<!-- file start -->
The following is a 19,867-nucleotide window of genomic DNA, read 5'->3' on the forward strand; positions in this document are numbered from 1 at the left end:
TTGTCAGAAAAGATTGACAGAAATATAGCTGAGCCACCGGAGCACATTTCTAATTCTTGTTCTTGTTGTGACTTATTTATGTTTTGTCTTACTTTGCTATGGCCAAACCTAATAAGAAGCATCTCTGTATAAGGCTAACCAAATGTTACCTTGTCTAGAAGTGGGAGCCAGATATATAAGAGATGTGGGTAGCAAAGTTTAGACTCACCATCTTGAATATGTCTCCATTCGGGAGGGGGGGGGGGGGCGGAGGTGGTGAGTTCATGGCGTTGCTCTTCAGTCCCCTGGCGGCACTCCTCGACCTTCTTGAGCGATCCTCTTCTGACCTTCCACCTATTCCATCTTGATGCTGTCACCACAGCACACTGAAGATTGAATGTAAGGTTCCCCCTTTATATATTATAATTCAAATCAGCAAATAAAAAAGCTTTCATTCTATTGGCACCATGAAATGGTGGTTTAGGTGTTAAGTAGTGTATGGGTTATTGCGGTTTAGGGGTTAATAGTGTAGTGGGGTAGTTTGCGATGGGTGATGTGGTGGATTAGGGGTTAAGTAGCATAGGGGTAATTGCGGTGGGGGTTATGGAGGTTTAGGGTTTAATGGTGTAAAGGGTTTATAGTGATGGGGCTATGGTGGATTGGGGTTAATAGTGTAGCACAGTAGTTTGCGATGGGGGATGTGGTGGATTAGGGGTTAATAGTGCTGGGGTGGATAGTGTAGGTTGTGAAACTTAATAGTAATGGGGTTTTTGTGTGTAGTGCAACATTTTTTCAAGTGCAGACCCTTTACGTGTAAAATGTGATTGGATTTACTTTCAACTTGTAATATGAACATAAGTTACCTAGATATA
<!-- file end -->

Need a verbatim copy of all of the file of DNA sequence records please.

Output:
The following is a 19,867-nucleotide window of genomic DNA, read 5'->3' on the forward strand; positions in this document are numbered from 1 at the left end:
TTGTCAGAAAAGATTGACAGAAATATAGCTGAGCCACCGGAGCACATTTCTAATTCTTGTTCTTGTTGTGACTTATTTATGTTTTGTCTTACTTTGCTATGGCCAAACCTAATAAGAAGCATCTCTGTATAAGGCTAACCAAATGTTACCTTGTCTAGAAGTGGGAGCCAGATATATAAGAGATGTGGGTAGCAAAGTTTAGACTCACCATCTTGAATATGTCTCCATTCGGGAGGGGGGGGGGGGGCGGAGGTGGTGAGTTCATGGCGTTGCTCTTCAGTCCCCTGGCGGCACTCCTCGACCTTCTTGAGCGATCCTCTTCTGACCTTCCACCTATTCCATCTTGATGCTGTCACCACAGCACACTGAAGATTGAATGTAAGGTTCCCCCTTTATATATTATAATTCAAATCAGCAAATAAAAAAGCTTTCATTCTATTGGCACCATGAAATGGTGGTTTAGGTGTTAAGTAGTGTATGGGTTATTGCGGTTTAGGGGTTAATAGTGTAGTGGGGTAGTTTGCGATGGGTGATGTGGTGGATTAGGGGTTAAGTAGCATAGGGGTAATTGCGGTGGGGGTTATGGAGGTTTAGGGTTTAATGGTGTAAAGGGTTTATAGTGATGGGGCTATGGTGGATTGGGGTTAATAGTGTAGCACAGTAGTTTGCGATGGGGGATGTGGTGGATTAGGGGTTAATAGTGCTGGGGTGGATAGTGTAGGTTGTGAAACTTAATAGTAATGGGGTTTTTGTGTGTAGTGCAACATTTTTTCAAGTGCAGACCCTTTACGTGTAAAATGTGATTGGATTTACTTTCAACTTGTAATATGAACATAAGTTACCTAGATATA